If the national leadership’s position doesn’t change, organising for a No vote on an NTEU/employers’ deal will have to be the key priority of members who want to see an actual fightback. In one regard, we’re in a strong position, in that shock at the union leadership’s bargaining position is widespread, including among more conservative members, and including among BC members.
In some ways, the government assistance package announced on Sunday has tilted the balance very marginally in our favour, not because it offers us anything substantial, but because it shows that government support is possible.
The difficulty will be persuading members that however disappointing it is, the union leadership’s strategy isn’t ultimately the only realistic one. That difficulty will be compounded by the fact that the leadership controls all the means of communication with members: this Thursday’s NSW Division online forum, which apparently won’t include any opportunity for questions or discussion from members (let’s hope I’m wrong about this), suggests no interest in hearing what members think or giving a platform to opposition.
The union leadership will obviously work hard to sell its analysis and impress on members the need for confidence that the officials know best. McGowan’s email last week was very clear on this: it didn’t contain a word about fighting and not a breath even asking members to do anything other than sit back, peel the wrapping off another Easter egg, and wait for the next update from the control room.
In the case of individual branches taking strong initiatives that go beyond the national position in local implementations of a deal, there’s a real risk of an intensive effort from the state and national leaderships to wrest control of the process away from members and into the hands of state and national officials. This has happened before: in 2017, for instance, the union leadership pulled out all stops to prematurely end the EB campaign at the University of Sydney after just one strike. Paradoxically, local successes at strong individual branches that go too far beyond the national norms present the national leadership with a problem: they place the bar uncomfortably high, suggesting that with the right organising strategy similar results could be attainable elsewhere, and raising the awkward question of why some branches – those with vigorous grassroots organising – are stronger than others.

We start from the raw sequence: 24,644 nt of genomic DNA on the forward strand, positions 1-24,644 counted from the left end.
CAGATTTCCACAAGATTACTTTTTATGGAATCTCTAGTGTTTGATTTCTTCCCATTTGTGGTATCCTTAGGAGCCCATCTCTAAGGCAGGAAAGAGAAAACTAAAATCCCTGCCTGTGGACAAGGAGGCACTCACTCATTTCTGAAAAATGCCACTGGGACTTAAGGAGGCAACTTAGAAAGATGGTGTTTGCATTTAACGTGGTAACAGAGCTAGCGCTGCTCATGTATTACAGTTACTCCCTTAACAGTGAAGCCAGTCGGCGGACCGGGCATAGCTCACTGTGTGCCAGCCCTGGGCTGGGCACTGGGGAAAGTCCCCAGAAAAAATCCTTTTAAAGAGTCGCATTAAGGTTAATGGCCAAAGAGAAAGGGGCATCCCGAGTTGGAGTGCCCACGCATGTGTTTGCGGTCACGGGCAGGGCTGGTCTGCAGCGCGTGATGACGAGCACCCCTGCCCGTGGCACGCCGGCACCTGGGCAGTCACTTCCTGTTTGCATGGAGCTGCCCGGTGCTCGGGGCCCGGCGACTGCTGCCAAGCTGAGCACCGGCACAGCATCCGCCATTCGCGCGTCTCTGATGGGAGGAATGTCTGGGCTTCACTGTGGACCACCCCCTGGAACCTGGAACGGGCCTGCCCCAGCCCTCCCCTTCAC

To justify not adopting an ambitious strategy, the national leadership are likely to invoke, precisely, the state of the weaker branches. They’ll no doubt say that for the sake of branches that have few members, we have to adopt a national approach which leaves the initiative not with local branches, but with the national executive. This is exactly the sort of argument they have made before.
This is a defeatist logic. It sees the strength of the NTEU nationally as secured by active branches not expressing, and thereby failing to build, their full industrial potential. That logic can only lead to the gradual erosion of individual branches, and to weakening of the NTEU nationally. The only real way we can show solidarity to, and strengthen the NTEU nationally, is to set an example of militant, assertive organisation. This makes it urgent to strengthen local organising and branch democracy. Securing a good outcome at industrially strong universities sets a precedent which can be appealed to at weaker ones.
In the slightly longer term, industrial action, whether protected or unprotected, will certainly be necessary – if not immediately, then definitely in next year’s EA round. This could be preceded by an intensive effort to draw more members into the NTEU, in the first instance by slashing dues in a similar way to what has already been done for casuals. In this light, it’s positive that the NSW division had developed a bargaining strategy predicated on all branches being strike-ready by the start of the EA period.
With everyone either stuck at home, isolated and vulnerable to pressure from employers, or under the threat of job-losses in a shrinking economy when campuses reopen, the current period is in many ways unpropitious for collective industrial action, either now or when we negotiate the next EAs. But this is the hand that we’ve been dealt, and assertive action will be necessary to prevent things getting even worse. Nothing in the record of bureaucratically negotiated, supposedly consensual deals between unions and employers, founded on a fictitious community of interest between us, gives us any reason to believe that they are a better option.